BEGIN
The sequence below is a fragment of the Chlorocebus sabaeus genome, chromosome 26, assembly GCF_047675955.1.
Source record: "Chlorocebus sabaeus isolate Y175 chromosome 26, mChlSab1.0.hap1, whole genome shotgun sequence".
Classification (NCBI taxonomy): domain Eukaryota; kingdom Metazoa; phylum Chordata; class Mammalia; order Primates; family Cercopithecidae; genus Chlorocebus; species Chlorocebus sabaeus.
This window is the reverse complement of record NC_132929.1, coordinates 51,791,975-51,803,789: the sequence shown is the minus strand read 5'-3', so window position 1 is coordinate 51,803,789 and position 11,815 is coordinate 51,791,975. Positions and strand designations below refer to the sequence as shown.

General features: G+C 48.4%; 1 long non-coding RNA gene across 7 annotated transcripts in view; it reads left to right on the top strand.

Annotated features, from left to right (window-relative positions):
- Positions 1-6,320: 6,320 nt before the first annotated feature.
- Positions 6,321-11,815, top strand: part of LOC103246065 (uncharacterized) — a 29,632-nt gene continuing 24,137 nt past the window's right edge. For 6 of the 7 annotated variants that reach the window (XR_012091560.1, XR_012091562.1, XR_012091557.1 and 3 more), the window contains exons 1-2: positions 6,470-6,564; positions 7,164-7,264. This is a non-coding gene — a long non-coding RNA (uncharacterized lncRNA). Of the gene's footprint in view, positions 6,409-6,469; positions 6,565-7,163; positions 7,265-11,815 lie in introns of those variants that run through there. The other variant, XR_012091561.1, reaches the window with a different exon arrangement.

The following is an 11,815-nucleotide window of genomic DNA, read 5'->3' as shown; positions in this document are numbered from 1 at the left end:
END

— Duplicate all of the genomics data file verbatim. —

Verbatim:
The sequence below is a fragment of the Chlorocebus sabaeus genome, chromosome 26, assembly GCF_047675955.1.
Source record: "Chlorocebus sabaeus isolate Y175 chromosome 26, mChlSab1.0.hap1, whole genome shotgun sequence".
Classification (NCBI taxonomy): domain Eukaryota; kingdom Metazoa; phylum Chordata; class Mammalia; order Primates; family Cercopithecidae; genus Chlorocebus; species Chlorocebus sabaeus.
This window is the reverse complement of record NC_132929.1, coordinates 51,791,975-51,803,789: the sequence shown is the minus strand read 5'-3', so window position 1 is coordinate 51,803,789 and position 11,815 is coordinate 51,791,975. Positions and strand designations below refer to the sequence as shown.

General features: G+C 48.4%; 1 long non-coding RNA gene across 7 annotated transcripts in view; it reads left to right on the top strand.

Annotated features, from left to right (window-relative positions):
- Positions 1-6,320: 6,320 nt before the first annotated feature.
- Positions 6,321-11,815, top strand: part of LOC103246065 (uncharacterized) — a 29,632-nt gene continuing 24,137 nt past the window's right edge. For 6 of the 7 annotated variants that reach the window (XR_012091560.1, XR_012091562.1, XR_012091557.1 and 3 more), the window contains exons 1-2: positions 6,470-6,564; positions 7,164-7,264. This is a non-coding gene — a long non-coding RNA (uncharacterized lncRNA). Of the gene's footprint in view, positions 6,409-6,469; positions 6,565-7,163; positions 7,265-11,815 lie in introns of those variants that run through there. The other variant, XR_012091561.1, reaches the window with a different exon arrangement.

The following is an 11,815-nucleotide window of genomic DNA, read 5'->3' as shown; positions in this document are numbered from 1 at the left end: